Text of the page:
CDC study reports binge drinking on rise (US)


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CDC study reports binge drinking on rise (US)

From: Miles Townes

Date: 1/9/2003

Time: 9:33:42 AM

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Media Advisory: To contact Timothy S. Naimi, M.D., M.P.H., call Mary Kay Sones at 770/488-5131 or email [email protected].


CHICAGO – Binge drinking is common in most segments of society in the U.S., according to a study in the January 1 issue of The Journal of the American Medical Association (JAMA).

According to background information in the article, alcohol abuse, which kills approximately 100,000 Americans annually, is the third leading preventable cause of death in the United States. Binge drinking, generally defined as the consumption of five or more alcoholic beverages on 1 occasion, generally results in acute impairment and causes a substantial fraction of all alcohol-related deaths. Adverse health effects specifically associated with binge drinking include unintentional injuries (e.g., motor vehicle crashes, falls, drowning, hypothermia, and burns); suicide, alcohol poisoning, hypertension, acute myocardial infarction, acute gastritis, pancreatitis, sexually transmitted diseases, meningitis, and poor control of diabetes. Reports have indicated that binge drinking may be increasing in the United States.

Timothy S. Naimi, M.D., M.P.H., and colleagues with the Centers for Disease Control and Prevention, Atlanta, conducted a study to quantify episodes of binge drinking among U.S. adults in 1993 to 2001 and to characterize adult binge drinkers. The study used data from the Behavioral Risk Factor Surveillance System, a random-digit telephone survey of adults aged 18 years or older that is conducted annually in all states. The sample size ranged from 102,263 in 1993 to 212,510 in 2001.

The researchers found: “Between 1993 and 2001, the total number of binge-drinking episodes among U.S. adults increased from approximately 1.2 billion to 1.5 billion; during this time, binge-drinking episodes per person per year increased by 17 percent (from 6.3 to 7.4). Between 1995 and 2001, binge-drinking episodes per person per year increased by 35 percent. Men accounted for 81 percent of binge-drinking episodes in the study years. Although rates of binge-drinking episodes were highest among those aged 18 to 25 years, 69 percent of binge-drinking episodes during the study period occurred among those aged 26 or older.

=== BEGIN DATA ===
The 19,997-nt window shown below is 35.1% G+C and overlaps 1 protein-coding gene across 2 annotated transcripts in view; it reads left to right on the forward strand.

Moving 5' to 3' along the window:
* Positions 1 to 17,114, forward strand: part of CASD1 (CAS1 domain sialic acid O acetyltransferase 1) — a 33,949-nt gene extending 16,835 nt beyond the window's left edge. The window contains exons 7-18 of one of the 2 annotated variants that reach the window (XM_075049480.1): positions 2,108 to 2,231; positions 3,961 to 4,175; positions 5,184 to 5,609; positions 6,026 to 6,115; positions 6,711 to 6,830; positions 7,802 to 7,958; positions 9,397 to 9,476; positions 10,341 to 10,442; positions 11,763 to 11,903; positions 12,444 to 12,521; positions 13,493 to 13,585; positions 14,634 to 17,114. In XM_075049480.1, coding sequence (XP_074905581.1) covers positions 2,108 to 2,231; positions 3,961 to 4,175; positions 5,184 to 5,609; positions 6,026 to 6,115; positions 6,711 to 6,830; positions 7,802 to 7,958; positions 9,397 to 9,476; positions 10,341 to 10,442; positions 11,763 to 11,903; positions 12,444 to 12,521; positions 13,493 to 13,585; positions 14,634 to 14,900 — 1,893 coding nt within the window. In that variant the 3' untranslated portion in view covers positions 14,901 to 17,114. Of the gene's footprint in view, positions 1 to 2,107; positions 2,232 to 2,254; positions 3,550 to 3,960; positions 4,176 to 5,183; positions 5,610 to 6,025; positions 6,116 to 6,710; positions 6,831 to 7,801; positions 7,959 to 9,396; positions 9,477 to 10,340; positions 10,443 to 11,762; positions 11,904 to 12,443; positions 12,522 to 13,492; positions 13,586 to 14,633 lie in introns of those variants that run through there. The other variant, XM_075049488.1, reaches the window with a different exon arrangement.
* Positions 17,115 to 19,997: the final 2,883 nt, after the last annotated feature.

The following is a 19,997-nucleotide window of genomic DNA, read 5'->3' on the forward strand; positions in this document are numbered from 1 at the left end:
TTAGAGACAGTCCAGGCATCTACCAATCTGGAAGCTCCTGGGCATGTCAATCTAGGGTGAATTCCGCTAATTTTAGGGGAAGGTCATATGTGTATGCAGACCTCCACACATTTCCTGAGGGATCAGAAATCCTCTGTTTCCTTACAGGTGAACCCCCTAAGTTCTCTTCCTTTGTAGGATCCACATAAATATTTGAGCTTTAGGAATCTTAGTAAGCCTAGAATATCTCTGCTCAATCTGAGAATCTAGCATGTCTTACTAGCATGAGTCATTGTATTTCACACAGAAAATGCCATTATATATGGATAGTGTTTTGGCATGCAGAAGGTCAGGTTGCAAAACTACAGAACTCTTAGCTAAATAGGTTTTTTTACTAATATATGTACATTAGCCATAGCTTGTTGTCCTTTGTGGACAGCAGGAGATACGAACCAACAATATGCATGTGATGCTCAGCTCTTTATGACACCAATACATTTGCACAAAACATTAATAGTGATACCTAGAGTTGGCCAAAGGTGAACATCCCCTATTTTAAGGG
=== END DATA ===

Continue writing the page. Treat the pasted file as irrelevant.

“Overall, 47 percent of binge-drinking episodes occurred among otherwise moderate (i.e., non-heavy) drinkers, and 73 percent of all binge drinkers were moderate drinkers. Binge drinkers were 14 times more likely to drive while impaired by alcohol compared with non-binge drinkers. There were substantial state and regional differences in per capita binge-drinking episodes.”

The researchers recommend that effective interventions be adopted to reduce binge drinking and alcohol-impaired driving and that adults and adolescents should be screened by physicians for alcohol abuse.

“For public health or clinical interventions to be effective in reducing binge drinking, significant social obstacles to those interventions also need to be acknowledged and addressed. One of these is the widespread marketing of beer and wine via television and print media, where a disproportionate share of the audience may be below the legal drinking age and particularly likely to binge drink. Another obstacle is that much of the general public considers alcohol intoxication to be either humorous or a rite of passage. Were public attitudes to become less accepting of the consequences of binge drinking, the chances of successfully combating its harmful effects would likely improve,” the authors conclude.

(JAMA. 2003; 289:70-75. Available post-embargo at


For More Information: Contact the JAMA/Archives Media Relations Department at 312/464-JAMA (5262) or e-mail: [email protected].

Danny Chun

Communications Director

A Matter of Degree

American Medical Association

Office of Alcohol and other Drug Abuse

515 North State Street

Chicago, IL 60610

312-464-4532 (O)

312-464-4024 (fax)

Last changed: January 09, 2003

CDC study reports binge drinking on rise (US)
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